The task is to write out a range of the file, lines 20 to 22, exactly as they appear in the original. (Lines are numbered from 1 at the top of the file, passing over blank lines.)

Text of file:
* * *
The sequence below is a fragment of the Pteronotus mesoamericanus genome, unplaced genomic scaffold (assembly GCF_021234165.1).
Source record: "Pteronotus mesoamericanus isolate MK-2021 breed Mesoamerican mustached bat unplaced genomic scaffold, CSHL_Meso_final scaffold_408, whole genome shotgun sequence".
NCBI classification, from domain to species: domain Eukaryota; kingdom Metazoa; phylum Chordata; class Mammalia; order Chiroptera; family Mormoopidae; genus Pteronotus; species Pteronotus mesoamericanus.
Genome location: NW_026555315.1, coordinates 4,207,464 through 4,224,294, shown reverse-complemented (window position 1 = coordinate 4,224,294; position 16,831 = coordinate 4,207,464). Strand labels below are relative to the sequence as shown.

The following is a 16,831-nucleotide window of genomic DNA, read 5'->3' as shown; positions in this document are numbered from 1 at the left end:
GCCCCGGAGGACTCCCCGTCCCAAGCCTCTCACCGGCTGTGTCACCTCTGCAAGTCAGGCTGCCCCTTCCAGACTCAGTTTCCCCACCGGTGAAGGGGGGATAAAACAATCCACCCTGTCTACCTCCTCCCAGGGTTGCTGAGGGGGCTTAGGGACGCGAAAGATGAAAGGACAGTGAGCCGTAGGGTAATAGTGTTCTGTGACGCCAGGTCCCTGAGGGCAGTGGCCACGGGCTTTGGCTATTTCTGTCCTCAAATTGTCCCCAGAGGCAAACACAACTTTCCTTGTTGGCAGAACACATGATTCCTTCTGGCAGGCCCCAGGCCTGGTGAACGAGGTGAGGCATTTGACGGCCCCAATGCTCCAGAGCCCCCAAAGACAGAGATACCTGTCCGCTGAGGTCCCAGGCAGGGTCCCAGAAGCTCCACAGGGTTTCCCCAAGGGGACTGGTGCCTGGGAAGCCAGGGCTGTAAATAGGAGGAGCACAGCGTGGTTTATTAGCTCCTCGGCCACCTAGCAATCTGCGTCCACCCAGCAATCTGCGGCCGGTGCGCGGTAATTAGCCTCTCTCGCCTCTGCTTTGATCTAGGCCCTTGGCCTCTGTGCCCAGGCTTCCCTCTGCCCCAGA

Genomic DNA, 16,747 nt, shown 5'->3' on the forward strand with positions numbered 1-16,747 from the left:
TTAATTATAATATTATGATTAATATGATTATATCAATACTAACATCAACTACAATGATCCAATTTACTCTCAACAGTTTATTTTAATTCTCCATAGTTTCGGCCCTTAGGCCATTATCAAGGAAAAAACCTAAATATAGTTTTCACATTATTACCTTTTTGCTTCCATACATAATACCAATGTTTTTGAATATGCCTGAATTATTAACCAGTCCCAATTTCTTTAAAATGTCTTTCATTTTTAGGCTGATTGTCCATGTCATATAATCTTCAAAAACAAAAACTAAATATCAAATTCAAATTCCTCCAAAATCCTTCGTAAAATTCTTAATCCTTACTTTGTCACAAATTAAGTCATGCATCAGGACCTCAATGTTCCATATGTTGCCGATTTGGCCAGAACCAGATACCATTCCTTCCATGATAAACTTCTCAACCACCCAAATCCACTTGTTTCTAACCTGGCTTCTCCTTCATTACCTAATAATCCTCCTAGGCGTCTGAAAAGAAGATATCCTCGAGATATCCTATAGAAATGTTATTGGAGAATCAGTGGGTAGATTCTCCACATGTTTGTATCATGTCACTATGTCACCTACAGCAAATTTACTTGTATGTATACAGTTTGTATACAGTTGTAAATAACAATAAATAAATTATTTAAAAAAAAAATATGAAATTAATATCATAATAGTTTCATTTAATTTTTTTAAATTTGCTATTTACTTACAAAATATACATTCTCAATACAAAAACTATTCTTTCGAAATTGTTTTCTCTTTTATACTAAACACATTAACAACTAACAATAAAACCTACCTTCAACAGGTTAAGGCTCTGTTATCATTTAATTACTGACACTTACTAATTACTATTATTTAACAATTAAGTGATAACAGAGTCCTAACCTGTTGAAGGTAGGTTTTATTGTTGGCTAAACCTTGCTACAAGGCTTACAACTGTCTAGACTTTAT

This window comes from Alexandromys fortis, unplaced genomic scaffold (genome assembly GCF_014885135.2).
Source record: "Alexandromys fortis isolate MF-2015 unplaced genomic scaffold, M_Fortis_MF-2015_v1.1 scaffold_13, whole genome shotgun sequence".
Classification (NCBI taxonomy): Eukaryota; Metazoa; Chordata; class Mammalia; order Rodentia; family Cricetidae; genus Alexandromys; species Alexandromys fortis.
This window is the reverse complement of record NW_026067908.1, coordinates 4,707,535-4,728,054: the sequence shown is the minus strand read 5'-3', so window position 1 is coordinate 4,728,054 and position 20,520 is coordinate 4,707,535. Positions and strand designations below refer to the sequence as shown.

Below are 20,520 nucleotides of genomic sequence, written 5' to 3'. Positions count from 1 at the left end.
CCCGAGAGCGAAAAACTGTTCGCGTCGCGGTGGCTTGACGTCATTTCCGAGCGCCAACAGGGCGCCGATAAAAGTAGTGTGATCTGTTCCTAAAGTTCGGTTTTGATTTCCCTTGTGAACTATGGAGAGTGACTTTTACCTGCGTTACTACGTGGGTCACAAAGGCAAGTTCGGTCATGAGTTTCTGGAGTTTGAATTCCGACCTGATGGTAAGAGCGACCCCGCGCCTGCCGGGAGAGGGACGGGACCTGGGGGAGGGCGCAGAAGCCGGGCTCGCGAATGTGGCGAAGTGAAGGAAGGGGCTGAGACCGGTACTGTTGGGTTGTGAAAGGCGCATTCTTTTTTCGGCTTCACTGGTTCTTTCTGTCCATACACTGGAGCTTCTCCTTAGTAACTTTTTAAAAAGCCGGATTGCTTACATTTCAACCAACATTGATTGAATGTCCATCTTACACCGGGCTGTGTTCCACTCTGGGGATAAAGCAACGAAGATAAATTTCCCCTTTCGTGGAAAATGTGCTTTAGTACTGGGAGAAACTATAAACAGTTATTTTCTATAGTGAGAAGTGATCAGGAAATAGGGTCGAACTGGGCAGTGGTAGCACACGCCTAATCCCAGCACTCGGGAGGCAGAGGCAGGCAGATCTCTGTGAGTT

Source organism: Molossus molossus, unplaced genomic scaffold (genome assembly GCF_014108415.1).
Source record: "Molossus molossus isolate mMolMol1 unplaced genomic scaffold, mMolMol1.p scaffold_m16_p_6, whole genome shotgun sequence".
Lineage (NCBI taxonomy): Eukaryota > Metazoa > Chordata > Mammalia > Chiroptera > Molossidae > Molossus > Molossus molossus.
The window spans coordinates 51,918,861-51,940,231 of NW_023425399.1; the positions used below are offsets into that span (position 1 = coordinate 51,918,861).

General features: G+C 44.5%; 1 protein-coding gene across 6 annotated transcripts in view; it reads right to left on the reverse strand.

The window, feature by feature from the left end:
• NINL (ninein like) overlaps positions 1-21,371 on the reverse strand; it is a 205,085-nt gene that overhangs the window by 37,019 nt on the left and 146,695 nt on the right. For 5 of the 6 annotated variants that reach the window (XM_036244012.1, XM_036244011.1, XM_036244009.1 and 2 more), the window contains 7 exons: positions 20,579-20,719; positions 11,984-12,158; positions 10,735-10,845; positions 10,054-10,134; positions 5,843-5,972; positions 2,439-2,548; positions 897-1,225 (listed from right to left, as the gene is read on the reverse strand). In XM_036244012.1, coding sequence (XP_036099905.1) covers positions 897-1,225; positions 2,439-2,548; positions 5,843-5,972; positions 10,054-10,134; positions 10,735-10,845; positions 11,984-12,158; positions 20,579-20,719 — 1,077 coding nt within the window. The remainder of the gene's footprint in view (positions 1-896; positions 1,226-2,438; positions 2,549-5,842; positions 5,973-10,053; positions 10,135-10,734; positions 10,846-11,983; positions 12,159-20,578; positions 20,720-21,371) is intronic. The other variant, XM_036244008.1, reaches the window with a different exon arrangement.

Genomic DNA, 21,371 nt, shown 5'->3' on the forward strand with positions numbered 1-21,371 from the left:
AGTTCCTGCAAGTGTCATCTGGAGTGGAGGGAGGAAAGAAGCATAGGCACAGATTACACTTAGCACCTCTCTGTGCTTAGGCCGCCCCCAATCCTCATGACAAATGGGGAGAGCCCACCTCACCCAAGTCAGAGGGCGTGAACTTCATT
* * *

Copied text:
The window, feature by feature from the left end:
• NINL (ninein like) overlaps positions 1-21,371 on the reverse strand; it is a 205,085-nt gene that overhangs the window by 37,019 nt on the left and 146,695 nt on the right. For 5 of the 6 annotated variants that reach the window (XM_036244012.1, XM_036244011.1, XM_036244009.1 and 2 more), the window contains 7 exons: positions 20,579-20,719; positions 11,984-12,158; positions 10,735-10,845; positions 10,054-10,134; positions 5,843-5,972; positions 2,439-2,548; positions 897-1,225 (listed from right to left, as the gene is read on the reverse strand). In XM_036244012.1, coding sequence (XP_036099905.1) covers positions 897-1,225; positions 2,439-2,548; positions 5,843-5,972; positions 10,054-10,134; positions 10,735-10,845; positions 11,984-12,158; positions 20,579-20,719 — 1,077 coding nt within the window. The remainder of the gene's footprint in view (positions 1-896; positions 1,226-2,438; positions 2,549-5,842; positions 5,973-10,053; positions 10,135-10,734; positions 10,846-11,983; positions 12,159-20,578; positions 20,720-21,371) is intronic. The other variant, XM_036244008.1, reaches the window with a different exon arrangement.

Genomic DNA, 21,371 nt, shown 5'->3' on the forward strand with positions numbered 1-21,371 from the left: